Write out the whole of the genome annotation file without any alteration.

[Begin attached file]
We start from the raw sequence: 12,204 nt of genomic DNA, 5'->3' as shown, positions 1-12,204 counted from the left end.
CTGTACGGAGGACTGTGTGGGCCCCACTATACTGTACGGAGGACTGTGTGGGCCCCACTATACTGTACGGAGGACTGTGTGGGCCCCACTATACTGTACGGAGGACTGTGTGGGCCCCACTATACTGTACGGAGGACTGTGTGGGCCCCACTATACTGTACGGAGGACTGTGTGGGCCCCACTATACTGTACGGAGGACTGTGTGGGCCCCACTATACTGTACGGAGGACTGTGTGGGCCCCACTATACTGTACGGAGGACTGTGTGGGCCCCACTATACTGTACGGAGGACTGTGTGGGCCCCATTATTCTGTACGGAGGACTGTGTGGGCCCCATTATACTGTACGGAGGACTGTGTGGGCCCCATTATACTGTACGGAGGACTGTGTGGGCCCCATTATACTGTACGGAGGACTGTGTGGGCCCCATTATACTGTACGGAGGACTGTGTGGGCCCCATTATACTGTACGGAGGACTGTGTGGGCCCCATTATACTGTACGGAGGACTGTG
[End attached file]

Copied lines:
We start from the raw sequence: 12,204 nt of genomic DNA, 5'->3' as shown, positions 1-12,204 counted from the left end.
CTGTACGGAGGACTGTGTGGGCCCCACTATACTGTACGGAGGACTGTGTGGGCCCCACTATACTGTACGGAGGACTGTGTGGGCCCCACTATACTGTACGGAGGACTGTGTGGGCCCCACTATACTGTACGGAGGACTGTGTGGGCCCCACTATACTGTACGGAGGACTGTGTGGGCCCCACTATACTGTACGGAGGACTGTGTGGGCCCCACTATACTGTACGGAGGACTGTGTGGGCCCCACTATACTGTACGGAGGACTGTGTGGGCCCCACTATACTGTACGGAGGACTGTGTGGGCCCCATTATTCTGTACGGAGGACTGTGTGGGCCCCATTATACTGTACGGAGGACTGTGTGGGCCCCATTATACTGTACGGAGGACTGTGTGGGCCCCATTATACTGTACGGAGGACTGTGTGGGCCCCATTATACTGTACGGAGGACTGTGTGGGCCCCATTATACTGTACGGAGGACTGTGTGGGCCCCATTATACTGTACGGAGGACTGTG